Tuesday, April 30, 2013


So we were having lunch at the food court down by one of the grocery stores we shop at. I had pulled in at one of the accessible tables, the kind where there is a chair removed to create a space for me to pull in. Joe carried the tray with the food. We were beside, a table between, a group of gay men about our age, maybe slightly younger. We took a few moments to get ourselves, our food and our groceries settled, and once in we began chatting about how we were going to organize the rest of the day. We had lots of small things to do and we wanted to ensure they all got done.

As we talked the chatter from the other table was punctuated with bursts of laughter. One of the men was telling a story from his high school years, a time where he was bullied fairly relentlessly because he had been discovered to be gay. The story he told, however, was one where he managed to get off a really good verbal shot at one of his tormentors. After they all laughed heartily at the story, one of them said, "Yeah, they're right, it does get better doesn't it?"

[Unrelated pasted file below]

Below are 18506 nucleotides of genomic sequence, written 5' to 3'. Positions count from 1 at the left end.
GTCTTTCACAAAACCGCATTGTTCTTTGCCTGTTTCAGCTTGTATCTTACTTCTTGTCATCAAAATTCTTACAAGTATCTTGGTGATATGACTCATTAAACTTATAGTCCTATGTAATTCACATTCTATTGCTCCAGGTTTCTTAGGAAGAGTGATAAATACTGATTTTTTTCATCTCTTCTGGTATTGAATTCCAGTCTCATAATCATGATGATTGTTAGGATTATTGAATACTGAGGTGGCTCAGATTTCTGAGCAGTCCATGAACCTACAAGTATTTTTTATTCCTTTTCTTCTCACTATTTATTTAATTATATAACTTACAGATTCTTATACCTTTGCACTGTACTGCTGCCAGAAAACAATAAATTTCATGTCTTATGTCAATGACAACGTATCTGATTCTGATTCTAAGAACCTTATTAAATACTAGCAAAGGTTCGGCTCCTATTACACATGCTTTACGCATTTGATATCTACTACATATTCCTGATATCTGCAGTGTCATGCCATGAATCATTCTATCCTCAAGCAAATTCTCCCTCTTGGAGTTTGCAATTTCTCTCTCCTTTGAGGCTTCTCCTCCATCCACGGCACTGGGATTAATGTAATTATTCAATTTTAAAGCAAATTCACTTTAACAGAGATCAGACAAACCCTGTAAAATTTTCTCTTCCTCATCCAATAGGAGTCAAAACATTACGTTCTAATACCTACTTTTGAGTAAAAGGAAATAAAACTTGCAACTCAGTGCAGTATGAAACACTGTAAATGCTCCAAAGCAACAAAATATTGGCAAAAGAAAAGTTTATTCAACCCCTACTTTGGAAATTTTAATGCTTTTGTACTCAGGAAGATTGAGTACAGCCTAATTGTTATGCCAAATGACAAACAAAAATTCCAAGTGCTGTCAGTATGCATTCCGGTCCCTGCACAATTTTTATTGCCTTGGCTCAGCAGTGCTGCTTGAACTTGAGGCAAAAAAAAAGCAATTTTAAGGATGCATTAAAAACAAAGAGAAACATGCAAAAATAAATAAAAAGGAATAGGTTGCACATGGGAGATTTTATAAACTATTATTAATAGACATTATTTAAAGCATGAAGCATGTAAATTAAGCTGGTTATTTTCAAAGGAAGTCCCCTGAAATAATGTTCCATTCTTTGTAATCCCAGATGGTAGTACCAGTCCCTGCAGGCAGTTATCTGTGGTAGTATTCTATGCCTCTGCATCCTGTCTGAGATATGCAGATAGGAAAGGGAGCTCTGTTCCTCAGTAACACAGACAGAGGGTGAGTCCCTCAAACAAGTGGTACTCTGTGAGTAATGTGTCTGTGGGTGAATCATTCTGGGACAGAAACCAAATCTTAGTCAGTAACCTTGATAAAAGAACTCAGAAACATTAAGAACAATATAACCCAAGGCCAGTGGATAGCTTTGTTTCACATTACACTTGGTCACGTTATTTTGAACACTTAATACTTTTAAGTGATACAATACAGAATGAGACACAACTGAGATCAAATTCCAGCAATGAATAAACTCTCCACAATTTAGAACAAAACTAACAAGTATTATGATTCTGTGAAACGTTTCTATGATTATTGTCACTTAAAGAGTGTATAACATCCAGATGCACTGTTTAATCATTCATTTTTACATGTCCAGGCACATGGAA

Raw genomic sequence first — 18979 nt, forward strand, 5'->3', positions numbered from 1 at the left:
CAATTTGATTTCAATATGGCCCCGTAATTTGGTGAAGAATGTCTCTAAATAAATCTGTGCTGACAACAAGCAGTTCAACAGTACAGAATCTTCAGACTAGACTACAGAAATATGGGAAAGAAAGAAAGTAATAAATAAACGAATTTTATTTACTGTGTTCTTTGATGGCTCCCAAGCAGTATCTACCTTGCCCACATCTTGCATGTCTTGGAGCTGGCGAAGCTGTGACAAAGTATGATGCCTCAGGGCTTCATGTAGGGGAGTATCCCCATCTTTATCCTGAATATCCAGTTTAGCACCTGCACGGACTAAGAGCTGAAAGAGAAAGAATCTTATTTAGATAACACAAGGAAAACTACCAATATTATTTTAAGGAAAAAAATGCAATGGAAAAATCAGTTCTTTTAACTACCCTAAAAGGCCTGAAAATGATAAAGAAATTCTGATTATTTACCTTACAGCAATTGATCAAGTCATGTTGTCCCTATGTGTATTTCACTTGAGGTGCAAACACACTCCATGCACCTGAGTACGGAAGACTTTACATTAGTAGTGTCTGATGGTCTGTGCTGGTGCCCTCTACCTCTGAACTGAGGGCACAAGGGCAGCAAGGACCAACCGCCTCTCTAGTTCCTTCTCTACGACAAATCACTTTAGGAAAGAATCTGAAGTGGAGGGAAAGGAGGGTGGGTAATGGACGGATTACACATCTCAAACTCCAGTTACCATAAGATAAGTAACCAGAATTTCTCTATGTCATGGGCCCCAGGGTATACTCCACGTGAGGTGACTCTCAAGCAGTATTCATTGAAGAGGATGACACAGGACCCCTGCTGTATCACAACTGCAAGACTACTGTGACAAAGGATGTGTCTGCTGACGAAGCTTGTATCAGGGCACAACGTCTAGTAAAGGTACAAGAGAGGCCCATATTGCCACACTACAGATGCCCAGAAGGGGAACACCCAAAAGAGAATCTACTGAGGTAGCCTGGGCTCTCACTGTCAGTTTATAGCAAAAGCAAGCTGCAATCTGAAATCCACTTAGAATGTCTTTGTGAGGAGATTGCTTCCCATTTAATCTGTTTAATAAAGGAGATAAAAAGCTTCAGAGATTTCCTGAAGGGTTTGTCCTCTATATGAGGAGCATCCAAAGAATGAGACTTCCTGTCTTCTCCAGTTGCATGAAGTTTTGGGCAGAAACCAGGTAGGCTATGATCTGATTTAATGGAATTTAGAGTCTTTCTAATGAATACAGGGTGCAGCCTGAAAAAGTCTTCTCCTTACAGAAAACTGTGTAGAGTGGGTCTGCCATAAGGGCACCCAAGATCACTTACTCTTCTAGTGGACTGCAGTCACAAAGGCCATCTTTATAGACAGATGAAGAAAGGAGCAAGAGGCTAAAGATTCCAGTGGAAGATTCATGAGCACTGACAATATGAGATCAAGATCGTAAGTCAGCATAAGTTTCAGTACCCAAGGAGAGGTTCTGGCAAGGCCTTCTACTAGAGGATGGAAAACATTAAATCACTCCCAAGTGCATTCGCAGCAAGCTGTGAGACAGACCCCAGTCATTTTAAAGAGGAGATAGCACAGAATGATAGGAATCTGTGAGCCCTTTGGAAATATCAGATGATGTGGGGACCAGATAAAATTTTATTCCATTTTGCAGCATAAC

Just as we were finishing up, they began discussing someone, a mutual dislike - there is nothing more unifying - and one of them said, "He's such a fucking retard, just such a fucking retard." It then got worse, another started making a 'faux disabled' sound by trying to imitate hand movements and slurred, all tongue speech, that I've often heard and seen used in jokes mocking people with disabilities. I felt the floor open up underneath me. I felt my shoulders crushed by this boulder of responsibility which settled immediately on me. I should DO something, SAY something.